Cane Bay parents voice opinions to school board

Parents listen to Berkeley County School District officials to hear plans on solving the overcrowding issue at Cane Bay area schools.

Cane Bay parents came out to the Berkeley County School Board meeting on Jan. 14 to voice their opinions about the district’s plan to cap attendance at Cane Bay and transport the overflow students to Westview.

Many parents voiced their concerns during the citizen comments. They told the board about issues that families in the area may face in light of the attendance cap and rezoning, as well as students who are going enter the school next year.

Linda Cecconello voiced her concern about the amount of time that the students would be on the buses and the effect that it would have on their education. She estimated that the students spend nearly an hour and a half on the bus going both ways if they are transported from their home to Westview.

“The purpose of a school board is to educate our children, make them flourish and prosper,” Cecconello said. “Sitting on a bus for approximately an hour and a half each way does not do that.”

Mark Treen voiced his concern on different groups that could be impacted by the rezoning. He presented the board with four groups that could be profoundly impacted by the rezoning and transporting to Westview, children of faculty, foster children, military children and children with physical and emotional limitations.

Treen read a statement from a parent in the Cane Bay area who is in the process of welcoming a foster child into their home and they are concerned that the transportation to Westview might make it difficult for the foster child to connect with the children in their school and in the Cane Bay neighborhood. Treen said we should take special care to make sure that children like that should not have to move schools because life makes them have to change many times already.

“Let’s help their lives be less chaotic and less transient when we can please,” Treen told the board.

Military families came made their worries known as well. Jamie Sheppard, whose husband is currently serving at Joint Base Charleston with the Marine Corps, said that her son 9 year old son has lived in 3 different states and two different countries. She said that when they moved to the Lowcountry they chose to live in the Cane Bay area specifically.

“We purposefully chose to live in the Cane Bay area for the schools,” Sheppard said.

She explained that the Cane Bay schools are one of twelve that have a Military Family Life Counselor who can work with children on issues specific to the military.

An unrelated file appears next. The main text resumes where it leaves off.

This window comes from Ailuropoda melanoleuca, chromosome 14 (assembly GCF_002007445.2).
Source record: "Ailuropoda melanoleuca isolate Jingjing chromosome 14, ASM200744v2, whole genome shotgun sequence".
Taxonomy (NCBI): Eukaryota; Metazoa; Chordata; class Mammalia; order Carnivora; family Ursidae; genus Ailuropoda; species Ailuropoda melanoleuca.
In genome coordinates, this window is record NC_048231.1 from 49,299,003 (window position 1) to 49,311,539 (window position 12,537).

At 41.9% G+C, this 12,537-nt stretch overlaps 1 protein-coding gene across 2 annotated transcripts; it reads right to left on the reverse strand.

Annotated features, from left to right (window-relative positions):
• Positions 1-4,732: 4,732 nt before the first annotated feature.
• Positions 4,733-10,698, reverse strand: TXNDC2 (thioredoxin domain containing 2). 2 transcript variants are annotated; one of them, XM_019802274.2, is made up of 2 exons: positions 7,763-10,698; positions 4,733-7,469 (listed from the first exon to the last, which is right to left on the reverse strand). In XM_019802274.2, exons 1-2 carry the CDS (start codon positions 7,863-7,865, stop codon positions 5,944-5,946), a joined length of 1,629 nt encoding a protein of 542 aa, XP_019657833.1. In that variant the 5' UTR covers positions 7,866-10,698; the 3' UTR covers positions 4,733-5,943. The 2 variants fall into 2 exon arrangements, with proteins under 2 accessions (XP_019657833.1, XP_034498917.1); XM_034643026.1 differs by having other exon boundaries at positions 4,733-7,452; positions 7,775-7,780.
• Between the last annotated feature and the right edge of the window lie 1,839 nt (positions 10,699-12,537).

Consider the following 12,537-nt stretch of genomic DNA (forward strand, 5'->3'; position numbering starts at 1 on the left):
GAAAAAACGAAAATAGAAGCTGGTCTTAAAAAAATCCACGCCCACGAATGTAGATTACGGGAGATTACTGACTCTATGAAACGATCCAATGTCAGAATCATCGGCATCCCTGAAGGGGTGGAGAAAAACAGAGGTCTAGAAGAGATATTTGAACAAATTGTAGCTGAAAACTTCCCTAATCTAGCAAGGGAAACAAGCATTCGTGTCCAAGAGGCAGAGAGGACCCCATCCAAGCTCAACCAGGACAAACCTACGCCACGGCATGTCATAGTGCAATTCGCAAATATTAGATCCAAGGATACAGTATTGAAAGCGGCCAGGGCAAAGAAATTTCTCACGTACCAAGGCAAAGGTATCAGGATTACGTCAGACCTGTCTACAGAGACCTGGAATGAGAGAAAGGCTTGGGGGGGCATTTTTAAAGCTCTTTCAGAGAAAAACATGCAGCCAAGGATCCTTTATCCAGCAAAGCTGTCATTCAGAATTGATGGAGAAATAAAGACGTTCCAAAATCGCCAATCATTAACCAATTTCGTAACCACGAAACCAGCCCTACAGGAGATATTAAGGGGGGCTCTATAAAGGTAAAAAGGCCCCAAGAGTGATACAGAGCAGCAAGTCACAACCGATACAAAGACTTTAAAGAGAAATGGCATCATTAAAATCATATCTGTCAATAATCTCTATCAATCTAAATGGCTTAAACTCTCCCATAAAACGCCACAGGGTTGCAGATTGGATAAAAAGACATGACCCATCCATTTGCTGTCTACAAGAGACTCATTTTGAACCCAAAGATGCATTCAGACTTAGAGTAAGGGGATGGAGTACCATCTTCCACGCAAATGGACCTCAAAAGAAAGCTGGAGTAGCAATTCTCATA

Sheppard also explained that the Cane Bay area is good for military children because the area is small and can create a sense of familiarity and that is very important to military children.

“I am here to make sure that in the three years that we have a tour of duty here in Charleston that my son does not have to make another transition,” Sheppard said.

Cane bay parents also worry that showed worry over the impact that the rezoning and transportation of students would have on the community of Cane Bay.

“By bussing these children out 10 miles away we are fracturing the Cane Bay community,” Elizabeth Hackman explained.

Allyn James was instrumental in getting the parents and guardians organized to come and speak to the board on January 14th. She explained that this is far greater than just a Cane Bay issue and that rapid growth in the area can affect all other schools.

“It could be you next year,” James said.

James said that the school board needs to begin working with county commissioners and looking at other realistic options for Cane Bay.

“I think this is a critical emergency,” James explained.

Board members voiced their concern for the parents and explained that the children always come first in their decisions. They also said that they are working hard to come up with the best options for the children in the county.

“We are doing everything humanly possible to try and get things moving,” Ann Conder told the crowd.

David Barrow spoke to the parents and told them that the district is aware of the problems and that the parent’s concern is understandable.

“I agree wholeheartedly with the impassioned pleas from parents,” Barrow said. “We are not blind to the fact that we have issues.”

Barrow also explained that it is difficult for schools districts to get finding for schools to be built and that they are doing everything they can as a board to find the best solution and no decision is made without proper research and effort.

“We don’t take our decisions lightly,” Barrow said.